PEPFAR supports numerous activities that engender leadership among PLWHA. A few examples include:
The President considers the participation of PLWHA to be a critical element in the global HIV/AIDS response. On World AIDS Day 2006, President Bush directed the Secretary of State to request, and the Secretary of Homeland Security to initiate, a rulemaking process that would create a categorical waiver for PLWHA seeking to enter the United States on short-term visas. A 1993 law prohibits HIV-positive people from receiving visas to visit the United States without a waiver, but a categorical waiver will enable PLWHA to enter the United States for short visits through a streamlined process.
Raising Awareness through Public Affairs and Public Diplomacy
For example, World AIDS Day is observed on December 1st of each year. In 2006, the USG selected �the promise of partnerships,� as the theme around which to coordinate all its outreach and awareness endeavors. A variety of communication initiatives highlighted local people and organizations around the world that are creating hope in their own nations and communities, resulting in extensive domestic and international press coverage.
At the White House, President Bush discussed the global and domestic response to HIV/AIDS at a roundtable discussion with Mrs. Bush, Health and Human Services (HHS) Secretary Michael Leavitt, Ambassador Dybul, and HIV/AIDS community leaders from the U.S. and Africa.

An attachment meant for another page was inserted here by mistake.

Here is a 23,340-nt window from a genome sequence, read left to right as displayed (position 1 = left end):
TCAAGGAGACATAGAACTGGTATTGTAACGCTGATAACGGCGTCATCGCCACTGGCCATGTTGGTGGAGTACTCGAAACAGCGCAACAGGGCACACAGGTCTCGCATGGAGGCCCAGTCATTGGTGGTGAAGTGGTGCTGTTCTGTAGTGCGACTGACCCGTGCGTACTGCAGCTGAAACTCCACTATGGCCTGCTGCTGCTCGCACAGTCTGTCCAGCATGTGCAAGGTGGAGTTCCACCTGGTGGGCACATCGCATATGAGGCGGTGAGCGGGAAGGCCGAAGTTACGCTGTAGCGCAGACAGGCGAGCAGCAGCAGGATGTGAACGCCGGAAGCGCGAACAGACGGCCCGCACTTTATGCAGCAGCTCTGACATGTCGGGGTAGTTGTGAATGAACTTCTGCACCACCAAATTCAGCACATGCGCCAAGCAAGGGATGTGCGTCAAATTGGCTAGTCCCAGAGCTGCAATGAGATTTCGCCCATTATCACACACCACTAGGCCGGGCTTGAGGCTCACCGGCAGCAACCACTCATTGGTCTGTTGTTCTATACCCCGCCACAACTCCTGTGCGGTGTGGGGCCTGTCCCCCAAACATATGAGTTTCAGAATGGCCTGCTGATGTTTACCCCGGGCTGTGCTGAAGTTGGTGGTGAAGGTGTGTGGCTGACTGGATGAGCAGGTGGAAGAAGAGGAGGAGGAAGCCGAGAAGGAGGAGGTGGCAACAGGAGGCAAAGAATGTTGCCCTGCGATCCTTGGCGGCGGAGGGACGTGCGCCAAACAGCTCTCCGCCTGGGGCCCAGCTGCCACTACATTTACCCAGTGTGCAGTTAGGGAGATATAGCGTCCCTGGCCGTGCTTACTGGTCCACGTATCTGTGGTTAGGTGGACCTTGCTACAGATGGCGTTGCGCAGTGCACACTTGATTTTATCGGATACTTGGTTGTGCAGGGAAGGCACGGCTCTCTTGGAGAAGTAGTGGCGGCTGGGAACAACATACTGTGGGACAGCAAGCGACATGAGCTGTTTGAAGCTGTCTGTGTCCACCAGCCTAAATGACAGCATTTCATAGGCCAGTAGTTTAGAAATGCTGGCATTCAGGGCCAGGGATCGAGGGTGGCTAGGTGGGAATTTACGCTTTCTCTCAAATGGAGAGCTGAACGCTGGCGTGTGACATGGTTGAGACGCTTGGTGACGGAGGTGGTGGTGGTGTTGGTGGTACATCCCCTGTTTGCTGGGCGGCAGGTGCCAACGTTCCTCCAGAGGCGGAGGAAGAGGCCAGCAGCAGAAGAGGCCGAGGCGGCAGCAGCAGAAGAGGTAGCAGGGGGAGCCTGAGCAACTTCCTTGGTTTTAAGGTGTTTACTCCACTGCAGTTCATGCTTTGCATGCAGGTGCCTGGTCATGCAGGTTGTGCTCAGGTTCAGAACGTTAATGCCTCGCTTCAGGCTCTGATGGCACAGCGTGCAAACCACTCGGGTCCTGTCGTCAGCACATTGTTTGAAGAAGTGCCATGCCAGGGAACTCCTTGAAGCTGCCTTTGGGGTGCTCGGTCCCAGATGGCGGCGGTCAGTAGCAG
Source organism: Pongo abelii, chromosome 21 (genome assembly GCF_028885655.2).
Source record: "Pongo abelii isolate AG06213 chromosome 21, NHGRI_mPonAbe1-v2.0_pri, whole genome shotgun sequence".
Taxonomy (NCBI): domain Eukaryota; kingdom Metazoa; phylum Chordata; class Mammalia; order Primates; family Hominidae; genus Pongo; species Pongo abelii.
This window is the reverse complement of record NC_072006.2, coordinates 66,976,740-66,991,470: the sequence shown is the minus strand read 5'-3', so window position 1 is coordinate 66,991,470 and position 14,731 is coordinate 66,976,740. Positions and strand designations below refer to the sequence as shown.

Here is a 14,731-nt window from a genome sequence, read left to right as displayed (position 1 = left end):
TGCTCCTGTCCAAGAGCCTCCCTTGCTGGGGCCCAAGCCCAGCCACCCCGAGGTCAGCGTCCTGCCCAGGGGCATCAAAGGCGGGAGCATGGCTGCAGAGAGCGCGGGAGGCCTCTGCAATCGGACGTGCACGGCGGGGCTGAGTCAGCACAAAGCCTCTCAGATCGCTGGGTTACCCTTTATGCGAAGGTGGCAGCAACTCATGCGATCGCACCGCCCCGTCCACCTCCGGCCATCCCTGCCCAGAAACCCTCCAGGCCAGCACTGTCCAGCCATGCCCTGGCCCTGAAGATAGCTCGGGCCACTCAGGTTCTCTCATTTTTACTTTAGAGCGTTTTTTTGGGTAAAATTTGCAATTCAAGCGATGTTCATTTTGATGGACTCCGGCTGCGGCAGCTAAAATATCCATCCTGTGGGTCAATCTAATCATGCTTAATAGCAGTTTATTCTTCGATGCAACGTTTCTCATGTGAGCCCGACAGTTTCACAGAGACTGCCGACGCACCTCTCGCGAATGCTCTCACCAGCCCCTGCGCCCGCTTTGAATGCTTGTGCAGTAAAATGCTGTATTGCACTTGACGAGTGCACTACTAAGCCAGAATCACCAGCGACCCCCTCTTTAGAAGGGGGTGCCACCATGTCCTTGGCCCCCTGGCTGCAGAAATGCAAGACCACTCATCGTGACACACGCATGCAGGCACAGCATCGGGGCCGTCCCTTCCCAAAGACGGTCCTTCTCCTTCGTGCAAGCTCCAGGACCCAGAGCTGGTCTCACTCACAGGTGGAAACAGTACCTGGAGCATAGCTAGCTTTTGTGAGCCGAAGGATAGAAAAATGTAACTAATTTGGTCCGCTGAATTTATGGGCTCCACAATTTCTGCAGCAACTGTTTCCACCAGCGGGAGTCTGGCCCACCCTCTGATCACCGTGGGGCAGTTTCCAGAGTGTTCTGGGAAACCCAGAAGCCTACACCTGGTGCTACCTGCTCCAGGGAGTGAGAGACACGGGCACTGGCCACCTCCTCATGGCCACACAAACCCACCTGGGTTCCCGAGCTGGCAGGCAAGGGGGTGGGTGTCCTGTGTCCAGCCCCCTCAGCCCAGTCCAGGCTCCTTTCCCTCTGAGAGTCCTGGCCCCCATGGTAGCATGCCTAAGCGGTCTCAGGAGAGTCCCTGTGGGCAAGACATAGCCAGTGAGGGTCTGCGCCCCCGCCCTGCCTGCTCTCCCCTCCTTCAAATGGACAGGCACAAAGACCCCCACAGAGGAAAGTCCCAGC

On World AIDS Day, the White House also announced new partnerships under PEPFAR�s New Partners Initiative (discussed in the chapter on Building Capacity: Partnerships for Sustainability).
A wide range of media activities illustrated the promise of partnerships between the American people and the people of the world in the fight against HIV/AIDS. These included domestic and international press coverage, opinion editorials, and digital video conferences. Ambassador Dybul�s editorial on the �Promise of Partnerships� ran in seven U.S. newspapers, and a joint op-ed on public-private partnerships by Sir Richard Branson, Chairman of Virgin Group, and Ambassador Dybul ran in the Financial Times. Digital video conferences between PEPFAR principals and Malta, Taiwan, and Zambia, domestic and international media, and students from 10 universities were held leading up to World AIDS Day.
Other principals from the Office of the U.S. Global AIDS Coordinator participated in World AIDS Day activities around the world. Dr. Tom Kenyon, Principal Deputy Coordinator and Chief Medical Officer, participated in the Government of Tanzania�s World AIDS Day commemorations, which were attended by President Kikwete and U.S. Ambassador Retzer. The event was held in the rural town of Musoma and drew a crowd of close to 30,000 people, many of whom were young adults. Ambassador Jimmy Kolker, Deputy U.S. Global AIDS Coordinator and Director of Diplomatic Outreach, participated in a World AIDS Day roundtable discussion at the United States Mission to the United Nations in New York City.